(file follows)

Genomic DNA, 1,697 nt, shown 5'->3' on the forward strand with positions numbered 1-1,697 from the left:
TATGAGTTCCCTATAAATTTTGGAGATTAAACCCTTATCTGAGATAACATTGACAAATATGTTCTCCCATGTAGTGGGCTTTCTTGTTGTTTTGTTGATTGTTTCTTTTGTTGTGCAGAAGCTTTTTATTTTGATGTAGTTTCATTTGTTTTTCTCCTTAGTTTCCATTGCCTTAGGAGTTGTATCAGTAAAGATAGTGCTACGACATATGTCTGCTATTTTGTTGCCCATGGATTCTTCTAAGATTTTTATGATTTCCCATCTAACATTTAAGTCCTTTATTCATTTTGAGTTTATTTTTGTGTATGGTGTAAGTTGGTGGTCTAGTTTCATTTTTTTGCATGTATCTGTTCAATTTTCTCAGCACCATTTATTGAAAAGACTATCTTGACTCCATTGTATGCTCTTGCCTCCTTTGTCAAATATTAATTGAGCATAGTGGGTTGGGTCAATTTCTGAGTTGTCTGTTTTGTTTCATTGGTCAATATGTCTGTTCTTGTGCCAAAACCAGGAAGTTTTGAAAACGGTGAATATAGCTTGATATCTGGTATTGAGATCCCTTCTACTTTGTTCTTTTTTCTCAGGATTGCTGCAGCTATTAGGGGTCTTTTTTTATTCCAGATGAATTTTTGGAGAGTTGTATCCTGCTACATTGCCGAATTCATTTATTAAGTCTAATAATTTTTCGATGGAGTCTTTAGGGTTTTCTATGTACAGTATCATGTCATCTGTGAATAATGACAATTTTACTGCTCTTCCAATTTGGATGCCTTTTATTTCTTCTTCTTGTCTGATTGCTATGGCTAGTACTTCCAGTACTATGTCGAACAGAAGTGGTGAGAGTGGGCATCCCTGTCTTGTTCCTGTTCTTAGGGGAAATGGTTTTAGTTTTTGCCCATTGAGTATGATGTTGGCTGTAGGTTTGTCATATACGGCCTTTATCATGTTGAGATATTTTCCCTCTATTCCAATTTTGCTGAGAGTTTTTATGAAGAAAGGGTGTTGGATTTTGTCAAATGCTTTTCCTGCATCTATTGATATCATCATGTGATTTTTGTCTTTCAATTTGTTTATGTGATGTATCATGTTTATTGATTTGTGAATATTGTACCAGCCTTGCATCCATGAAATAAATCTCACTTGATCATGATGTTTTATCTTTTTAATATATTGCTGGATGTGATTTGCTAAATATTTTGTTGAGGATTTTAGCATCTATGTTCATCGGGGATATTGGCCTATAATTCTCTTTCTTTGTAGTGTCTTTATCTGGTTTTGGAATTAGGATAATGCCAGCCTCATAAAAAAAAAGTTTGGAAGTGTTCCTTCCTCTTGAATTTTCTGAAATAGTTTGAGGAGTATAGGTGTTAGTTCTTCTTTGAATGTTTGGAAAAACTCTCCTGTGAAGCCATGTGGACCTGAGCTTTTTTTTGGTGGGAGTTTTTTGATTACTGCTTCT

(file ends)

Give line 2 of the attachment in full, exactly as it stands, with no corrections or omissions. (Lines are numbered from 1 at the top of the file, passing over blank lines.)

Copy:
TATGAGTTCCCTATAAATTTTGGAGATTAAACCCTTATCTGAGATAACATTGACAAATATGTTCTCCCATGTAGTGGGCTTTCTTGTTGTTTTGTTGATTGTTTCTTTTGTTGTGCAGAAGCTTTTTATTTTGATGTAGTTTCATTTGTTTTTCTCCTTAGTTTCCATTGCCTTAGGAGTTGTATCAGTAAAGATAGTGCTACGACATATGTCTGCTATTTTGTTGCCCATGGATTCTTCTAAGATTTTTATGATTTCCCATCTAACATTTAAGTCCTTTATTCATTTTGAGTTTATTTTTGTGTATGGTGTAAGTTGGTGGTCTAGTTTCATTTTTTTGCATGTATCTGTTCAATTTTCTCAGCACCATTTATTGAAAAGACTATCTTGACTCCATTGTATGCTCTTGCCTCCTTTGTCAAATATTAATTGAGCATAGTGGGTTGGGTCAATTTCTGAGTTGTCTGTTTTGTTTCATTGGTCAATATGTCTGTTCTTGTGCCAAAACCAGGAAGTTTTGAAAACGGTGAATATAGCTTGATATCTGGTATTGAGATCCCTTCTACTTTGTTCTTTTTTCTCAGGATTGCTGCAGCTATTAGGGGTCTTTTTTTATTCCAGATGAATTTTTGGAGAGTTGTATCCTGCTACATTGCCGAATTCATTTATTAAGTCTAATAATTTTTCGATGGAGTCTTTAGGGTTTTCTATGTACAGTATCATGTCATCTGTGAATAATGACAATTTTACTGCTCTTCCAATTTGGATGCCTTTTATTTCTTCTTCTTGTCTGATTGCTATGGCTAGTACTTCCAGTACTATGTCGAACAGAAGTGGTGAGAGTGGGCATCCCTGTCTTGTTCCTGTTCTTAGGGGAAATGGTTTTAGTTTTTGCCCATTGAGTATGATGTTGGCTGTAGGTTTGTCATATACGGCCTTTATCATGTTGAGATATTTTCCCTCTATTCCAATTTTGCTGAGAGTTTTTATGAAGAAAGGGTGTTGGATTTTGTCAAATGCTTTTCCTGCATCTATTGATATCATCATGTGATTTTTGTCTTTCAATTTGTTTATGTGATGTATCATGTTTATTGATTTGTGAATATTGTACCAGCCTTGCATCCATGAAATAAATCTCACTTGATCATGATGTTTTATCTTTTTAATATATTGCTGGATGTGATTTGCTAAATATTTTGTTGAGGATTTTAGCATCTATGTTCATCGGGGATATTGGCCTATAATTCTCTTTCTTTGTAGTGTCTTTATCTGGTTTTGGAATTAGGATAATGCCAGCCTCATAAAAAAAAAGTTTGGAAGTGTTCCTTCCTCTTGAATTTTCTGAAATAGTTTGAGGAGTATAGGTGTTAGTTCTTCTTTGAATGTTTGGAAAAACTCTCCTGTGAAGCCATGTGGACCTGAGCTTTTTTTTGGTGGGAGTTTTTTGATTACTGCTTCT